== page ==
Smoke’s back: Tony Stewart’s first runs at Daytona ‘like putting on an old pair of shoes’

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Tony Stewart passed his first test and got a solid B for his effort – as in he’s B-A-C-K.

Behind the wheel of a Sprint Cup car for the first time in nearly 6 ½ months, Stewart  quickly shook off the rust and was right back at home during Friday’s two practice sessions for Saturday night’s Sprint Unlimited at Daytona International Speedway.

Stewart suffered the worst wreck of his overall racing career last Aug. 5 while competing in a sprint car race in Iowa. He suffered multiple fractures in his right leg, endured three surgeries and – almost an afterthought when you consider the extent of his injuries – missed the final 15 races of the Sprint Cup season.

But Friday, Stewart looked – and talked – in his usual form, almost as if nothing had happened to him over the last half-year.

“It felt good,” Stewart said simply about being back in the saddle again. “That is better than I was hoping for, honestly. I thought we would have some kind of ache, pain of some kind that would bother us. It was like putting on an old pair of shoes again.”

Although not one to typically show emotion – unless of course he’s blowing his stack at another driver or reporter – Stewart admitted he broke into a big smile “when we hit the end of pit road leaving,” he said. “That is way too long to wait to get back in a race car that is for sure.”

Stewart was so eager to get back on track – literally and figuratively – that he was a VERY uncharacteristically 18 minutes early to get into his race car.

“Every five minutes I was looking at the clock from 3 o’clock on going, ‘Is it 4:30 yet?’ because I wanted to get dressed at 4:30 and come in,” Stewart said. “That is a long time to be staring at the clock for an hour and a half. That is small compared to the seven months. … I didn’t want to wait anymore, to be honest.”

Stewart admitted he was a bit apprehensive of climbing through the window and into the car for the first time, but not for fear or hesitation, but rather for another key reason.

“Piece of cake, I didn’t fall,” he laughed. “I think that was what everybody was waiting for. If there was ever a time to not screw up it is getting in the car this time. About 400 cameras there so I didn’t want to be the guy that fell out of the car and got on the cover of the paper for that.”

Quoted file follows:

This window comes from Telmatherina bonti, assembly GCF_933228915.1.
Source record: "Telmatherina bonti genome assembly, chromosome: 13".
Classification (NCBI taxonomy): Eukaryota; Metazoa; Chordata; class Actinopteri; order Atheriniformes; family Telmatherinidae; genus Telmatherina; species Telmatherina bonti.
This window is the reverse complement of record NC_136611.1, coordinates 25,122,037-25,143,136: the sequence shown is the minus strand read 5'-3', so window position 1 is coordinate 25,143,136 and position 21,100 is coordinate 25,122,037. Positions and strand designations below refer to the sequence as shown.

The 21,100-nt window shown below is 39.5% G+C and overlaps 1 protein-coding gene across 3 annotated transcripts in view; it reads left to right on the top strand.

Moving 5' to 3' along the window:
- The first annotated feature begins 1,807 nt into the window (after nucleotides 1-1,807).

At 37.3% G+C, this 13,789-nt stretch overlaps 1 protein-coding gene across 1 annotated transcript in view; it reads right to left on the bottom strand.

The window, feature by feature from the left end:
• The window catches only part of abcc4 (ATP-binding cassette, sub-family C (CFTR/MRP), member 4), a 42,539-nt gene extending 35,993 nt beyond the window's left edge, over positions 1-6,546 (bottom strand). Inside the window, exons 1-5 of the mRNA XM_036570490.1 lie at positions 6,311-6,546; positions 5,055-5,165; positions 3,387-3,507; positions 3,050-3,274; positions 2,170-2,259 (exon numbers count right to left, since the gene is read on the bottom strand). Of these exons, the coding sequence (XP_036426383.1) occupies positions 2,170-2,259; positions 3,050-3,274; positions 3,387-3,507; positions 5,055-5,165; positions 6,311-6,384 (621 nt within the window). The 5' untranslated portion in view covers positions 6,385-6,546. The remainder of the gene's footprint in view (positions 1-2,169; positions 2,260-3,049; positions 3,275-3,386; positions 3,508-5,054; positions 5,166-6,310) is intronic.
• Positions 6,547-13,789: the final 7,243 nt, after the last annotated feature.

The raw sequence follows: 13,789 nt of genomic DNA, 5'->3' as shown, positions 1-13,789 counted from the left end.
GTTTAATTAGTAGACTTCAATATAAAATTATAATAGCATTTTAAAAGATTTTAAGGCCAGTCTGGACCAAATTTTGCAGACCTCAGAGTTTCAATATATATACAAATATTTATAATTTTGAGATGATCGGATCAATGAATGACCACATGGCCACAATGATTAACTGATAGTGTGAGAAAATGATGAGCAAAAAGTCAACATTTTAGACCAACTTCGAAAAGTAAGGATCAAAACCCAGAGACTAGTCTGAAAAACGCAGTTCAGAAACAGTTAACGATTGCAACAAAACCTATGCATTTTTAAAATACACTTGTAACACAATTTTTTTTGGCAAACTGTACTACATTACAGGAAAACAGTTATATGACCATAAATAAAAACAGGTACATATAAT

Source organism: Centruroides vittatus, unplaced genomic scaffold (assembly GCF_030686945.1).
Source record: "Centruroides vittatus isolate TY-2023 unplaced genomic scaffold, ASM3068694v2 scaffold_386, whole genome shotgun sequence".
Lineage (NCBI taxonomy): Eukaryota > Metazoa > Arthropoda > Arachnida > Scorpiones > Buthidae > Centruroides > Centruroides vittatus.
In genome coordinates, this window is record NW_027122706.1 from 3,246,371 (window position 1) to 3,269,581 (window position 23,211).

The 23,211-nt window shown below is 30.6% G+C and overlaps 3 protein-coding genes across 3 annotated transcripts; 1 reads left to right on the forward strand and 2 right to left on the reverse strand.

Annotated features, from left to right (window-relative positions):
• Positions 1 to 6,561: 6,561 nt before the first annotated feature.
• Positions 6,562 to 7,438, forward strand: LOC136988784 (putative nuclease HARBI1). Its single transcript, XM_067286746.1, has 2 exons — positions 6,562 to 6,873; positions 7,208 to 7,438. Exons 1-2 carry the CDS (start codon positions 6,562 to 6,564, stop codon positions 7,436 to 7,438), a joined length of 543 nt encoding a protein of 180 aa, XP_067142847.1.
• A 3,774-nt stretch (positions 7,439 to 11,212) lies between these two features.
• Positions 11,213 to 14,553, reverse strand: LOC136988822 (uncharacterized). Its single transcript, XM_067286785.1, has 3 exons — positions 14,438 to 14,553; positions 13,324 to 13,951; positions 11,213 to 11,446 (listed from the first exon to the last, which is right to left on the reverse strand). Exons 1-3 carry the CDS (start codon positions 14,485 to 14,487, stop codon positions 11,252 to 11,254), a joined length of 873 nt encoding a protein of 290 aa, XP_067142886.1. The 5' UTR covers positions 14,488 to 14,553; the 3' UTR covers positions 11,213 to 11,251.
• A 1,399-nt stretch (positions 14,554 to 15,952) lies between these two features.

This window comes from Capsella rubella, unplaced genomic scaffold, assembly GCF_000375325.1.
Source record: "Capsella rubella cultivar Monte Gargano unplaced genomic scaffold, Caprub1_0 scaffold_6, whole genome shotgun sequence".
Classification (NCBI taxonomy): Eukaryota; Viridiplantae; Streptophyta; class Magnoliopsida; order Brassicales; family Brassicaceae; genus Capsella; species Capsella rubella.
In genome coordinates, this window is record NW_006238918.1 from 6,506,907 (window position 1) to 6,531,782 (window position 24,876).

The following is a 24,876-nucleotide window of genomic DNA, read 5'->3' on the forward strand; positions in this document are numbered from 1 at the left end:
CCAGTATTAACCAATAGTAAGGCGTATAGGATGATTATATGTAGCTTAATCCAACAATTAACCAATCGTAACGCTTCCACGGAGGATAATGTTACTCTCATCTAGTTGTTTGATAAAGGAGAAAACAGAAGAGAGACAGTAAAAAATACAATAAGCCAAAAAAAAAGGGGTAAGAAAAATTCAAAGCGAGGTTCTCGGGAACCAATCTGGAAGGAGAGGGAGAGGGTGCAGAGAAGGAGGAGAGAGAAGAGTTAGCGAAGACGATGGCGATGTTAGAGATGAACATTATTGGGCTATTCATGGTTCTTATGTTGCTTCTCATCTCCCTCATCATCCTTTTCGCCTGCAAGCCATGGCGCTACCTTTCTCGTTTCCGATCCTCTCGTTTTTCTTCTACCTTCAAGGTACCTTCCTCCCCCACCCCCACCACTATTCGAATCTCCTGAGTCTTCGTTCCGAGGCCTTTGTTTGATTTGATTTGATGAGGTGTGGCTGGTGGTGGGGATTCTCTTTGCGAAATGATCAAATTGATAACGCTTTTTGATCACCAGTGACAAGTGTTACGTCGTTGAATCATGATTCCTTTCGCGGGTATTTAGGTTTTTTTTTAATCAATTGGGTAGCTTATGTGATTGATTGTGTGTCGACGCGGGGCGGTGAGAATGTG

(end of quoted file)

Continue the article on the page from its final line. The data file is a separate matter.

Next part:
Stewart logged 50 total laps around the 2.5-mile high banks of DIS. In the first session, he covered 24 laps with a top speed of 197.377 mph, good for 10th fastest among the 18 drivers that took part.

In the second and final Sprint Unlimited practice session, Stewart ran the most laps (26) of the 15 drivers that took part, with a top speed of 197.994 mph, good for ninth fastest.

In hindsight, once the first practice session was over, what he thought might be a big deal actually wound up being more of a business-as-usual outcome.

“I’m glad it wasn’t any bigger deal than that,” Stewart said. “That is the good part of it. I didn’t think it would just blend in like it did. It just kind of felt like any other day at the office.  Once we got off pit road and got going and actually got in the pack there, you forgot about all the other stuff and you went back to work. Just got back in the swing of things.

“For somebody who hadn’t been in a car it sure doesn’t feel like I haven’t been in a car. It feels like I was in it a week ago already. I was pleasantly surprised for that.”

Tony being Tony, he gave brief thought to taking part in a nearby short track race later Friday, but quickly wiped the idea from his mind for good reason.

“If I didn’t think Greg Zipadelli (Stewart Haas Racing vice president of competition and Stewart’s former crew chief) would absolutely kill me tonight, I would probably want to go race at Volusia (Speedway) tonight,” Stewart said “It felt that good. I don’t think Zippy would be the only guy. I think the entire organization here would probably duct tape me to the flag pole on the frontstretch so I couldn’t leave.”